The boot process


This diagram is a first draft of how I understand this to work, and is based on the information provided by Apple, that revealed by the Asahi Linux team, and a little of my own work and imagination.

Fairly early during the boot process, the Mac must determine which startup volume group it’s intended to use. As the Low-Level Bootloader (LLB, Stage 1) has to validate LocalPolicy for that startup disk, it appears to be LLB which does that from a setting in the NVRAM. At some stage, either LLB or iBoot (Stage 2) has to check Local Boot Policy, which is stored against the lobo key in the LocalPolicy file in the iSCPreboot container of the internal SSD at /[volume-group-uuid]/LocalPolicy/[policy-hash].img4. If this imposes Full Security, the version of macOS on that boot volume group is compared against that on the internal SSD, which is stored in /SFR/current/SystemVersion.plist in iSCPreboot. In the diagram above I presume that occurs before iBoot is loaded, but that could occur later during the second stage boot.

If LocalPolicy is for Full Security and the macOS versions match, boot proceeds normally. If the macOS version of the external disk is older than that in SystemVersion.plist, the boot process is halted and Startup Manager is loaded, giving the user a graceful exit. If LocalPolicy is for Reduced or Permissive Security, then boot proceeds regardless of macOS versions, allowing the Mac to start up in an older version of macOS.

At present, the odd situation is when LocalPolicy is set to Full Security and the macOS versions don’t match, but the external disk is connected via USB-A rather than USB-C or Thunderbolt. In that circumstance, it appears that booting continues despite the conflict in macOS versions. This could be a simple bug, but I suspect that it’s a limitation of the USB-A bus (I recall historical issues in which USB-A had problems with security systems which could be related).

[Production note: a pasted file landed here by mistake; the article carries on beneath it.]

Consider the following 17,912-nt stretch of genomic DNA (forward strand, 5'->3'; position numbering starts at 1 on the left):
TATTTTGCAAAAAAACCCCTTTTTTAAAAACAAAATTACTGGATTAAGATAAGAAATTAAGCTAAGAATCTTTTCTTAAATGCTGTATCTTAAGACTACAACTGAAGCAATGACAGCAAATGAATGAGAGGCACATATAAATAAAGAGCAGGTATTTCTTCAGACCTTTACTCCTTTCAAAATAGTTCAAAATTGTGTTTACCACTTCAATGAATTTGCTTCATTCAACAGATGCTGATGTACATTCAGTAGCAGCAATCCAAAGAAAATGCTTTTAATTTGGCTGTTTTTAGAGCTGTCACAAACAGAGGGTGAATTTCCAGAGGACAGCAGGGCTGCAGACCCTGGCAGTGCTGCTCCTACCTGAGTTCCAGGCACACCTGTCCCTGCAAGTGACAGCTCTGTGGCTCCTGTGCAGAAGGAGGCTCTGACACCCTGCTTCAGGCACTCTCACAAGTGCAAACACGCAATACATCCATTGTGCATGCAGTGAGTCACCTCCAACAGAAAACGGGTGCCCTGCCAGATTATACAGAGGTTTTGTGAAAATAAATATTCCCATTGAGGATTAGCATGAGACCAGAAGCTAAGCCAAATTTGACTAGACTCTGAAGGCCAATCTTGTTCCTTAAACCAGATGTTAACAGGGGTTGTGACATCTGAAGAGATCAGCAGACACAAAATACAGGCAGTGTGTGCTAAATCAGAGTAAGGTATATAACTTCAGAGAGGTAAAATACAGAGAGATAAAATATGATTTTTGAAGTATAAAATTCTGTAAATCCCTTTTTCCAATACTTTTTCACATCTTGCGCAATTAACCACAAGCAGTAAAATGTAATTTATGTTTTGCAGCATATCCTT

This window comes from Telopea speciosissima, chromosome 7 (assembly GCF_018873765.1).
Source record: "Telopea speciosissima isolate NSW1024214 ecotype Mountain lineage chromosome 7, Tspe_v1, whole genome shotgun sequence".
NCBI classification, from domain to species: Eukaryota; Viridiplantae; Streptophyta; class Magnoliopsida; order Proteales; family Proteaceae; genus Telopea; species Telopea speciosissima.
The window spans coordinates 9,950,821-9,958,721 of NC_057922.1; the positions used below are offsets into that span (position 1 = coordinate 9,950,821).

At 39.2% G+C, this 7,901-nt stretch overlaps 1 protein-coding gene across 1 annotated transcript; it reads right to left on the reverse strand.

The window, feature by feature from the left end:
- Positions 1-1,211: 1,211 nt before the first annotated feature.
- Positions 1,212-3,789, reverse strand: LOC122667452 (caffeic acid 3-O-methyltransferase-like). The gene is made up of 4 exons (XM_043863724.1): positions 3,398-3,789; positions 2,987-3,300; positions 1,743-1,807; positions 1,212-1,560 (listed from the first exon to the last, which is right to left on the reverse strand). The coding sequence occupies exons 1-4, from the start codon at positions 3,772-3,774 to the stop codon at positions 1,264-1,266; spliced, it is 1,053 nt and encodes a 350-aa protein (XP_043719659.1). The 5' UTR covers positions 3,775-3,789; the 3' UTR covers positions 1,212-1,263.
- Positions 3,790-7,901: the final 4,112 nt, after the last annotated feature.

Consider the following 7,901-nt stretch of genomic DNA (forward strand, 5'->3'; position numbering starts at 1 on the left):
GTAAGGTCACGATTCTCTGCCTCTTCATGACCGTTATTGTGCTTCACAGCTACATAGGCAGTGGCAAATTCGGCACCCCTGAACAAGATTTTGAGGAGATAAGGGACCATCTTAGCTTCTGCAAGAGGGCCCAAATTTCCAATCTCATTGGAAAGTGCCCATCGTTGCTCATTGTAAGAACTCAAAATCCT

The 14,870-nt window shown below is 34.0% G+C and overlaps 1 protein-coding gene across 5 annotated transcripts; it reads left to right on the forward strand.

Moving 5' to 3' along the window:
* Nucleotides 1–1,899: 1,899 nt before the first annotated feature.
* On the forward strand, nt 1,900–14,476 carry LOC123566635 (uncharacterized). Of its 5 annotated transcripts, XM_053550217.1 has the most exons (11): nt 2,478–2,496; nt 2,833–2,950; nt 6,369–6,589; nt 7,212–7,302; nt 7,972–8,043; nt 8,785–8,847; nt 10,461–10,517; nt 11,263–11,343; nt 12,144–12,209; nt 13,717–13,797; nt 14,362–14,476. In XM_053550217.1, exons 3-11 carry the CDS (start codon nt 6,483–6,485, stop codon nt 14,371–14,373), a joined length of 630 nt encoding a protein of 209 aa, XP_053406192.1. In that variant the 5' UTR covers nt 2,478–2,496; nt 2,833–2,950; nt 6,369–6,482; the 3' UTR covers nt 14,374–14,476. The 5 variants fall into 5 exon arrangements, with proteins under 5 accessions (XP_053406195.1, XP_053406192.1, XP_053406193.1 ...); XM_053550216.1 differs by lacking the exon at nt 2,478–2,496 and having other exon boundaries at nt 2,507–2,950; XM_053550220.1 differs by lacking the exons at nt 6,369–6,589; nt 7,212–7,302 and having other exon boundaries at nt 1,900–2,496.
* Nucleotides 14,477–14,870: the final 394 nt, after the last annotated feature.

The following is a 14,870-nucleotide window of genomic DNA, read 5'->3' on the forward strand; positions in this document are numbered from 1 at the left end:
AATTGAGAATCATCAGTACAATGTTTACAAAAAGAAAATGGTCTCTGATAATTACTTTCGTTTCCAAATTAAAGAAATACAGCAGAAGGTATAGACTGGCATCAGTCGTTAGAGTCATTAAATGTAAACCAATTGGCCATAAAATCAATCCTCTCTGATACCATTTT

Human interface

Users normally control which startup volume group is to be used to boot that Mac in two places: the Startup Manager in Recovery Mode, and the Startup Disk pane in System Preferences. When the user selects one of the available startup disks there and tries to restart that Mac, macOS checks whether a LocalPolicy file exists for that disk. If no LocalPolicy exists, one is created using default settings, otherwise the current file is used.


Anticipating problems which would arise if this LocalPolicy were for Full Security and the local version of macOS conflicted with that running on the internal SSD, Startup Manager and the Startup Disk pane will refuse to restart when such a conflict exists. Unfortunately the error message which is displayed isn’t helpful to the user, as it doesn’t explain how they can address this problem, merely offering to help them install a fresh current version of macOS, which normally isn’t what the user wants.

macOS full installers

The final piece in this jigsaw puzzle is the macOS full installer app. In response to user outcry when it removed the macOS 11.2 installer as soon as 11.2.1 was released, Apple now leaves full installers available for each version of Big Sur. However, they don’t appear to be of much use to those with M1 Macs, as all attempts to install an older version of macOS on an external disk appear to fail.


This is so consistent that it’s unlikely to be unintentional: I believe that full installer apps are designed only to run successfully in versions of macOS older than the version which they will install. Thus, the 11.3 full installer will work when run in 11.2.3 or earlier, but not in 11.3.1. This appears to reinforce the Full Security policy, which denies access to versions of macOS with known vulnerabilities.

Platform Security Guide

This invaluable document should be available here. However, the current (February 2021) version is only available in US English. As Apple’s support website will automatically redirect you to a localised copy, and those still don’t appear to have been updated to the current edition, to read about the M1 you’ll need to view this PDF version instead.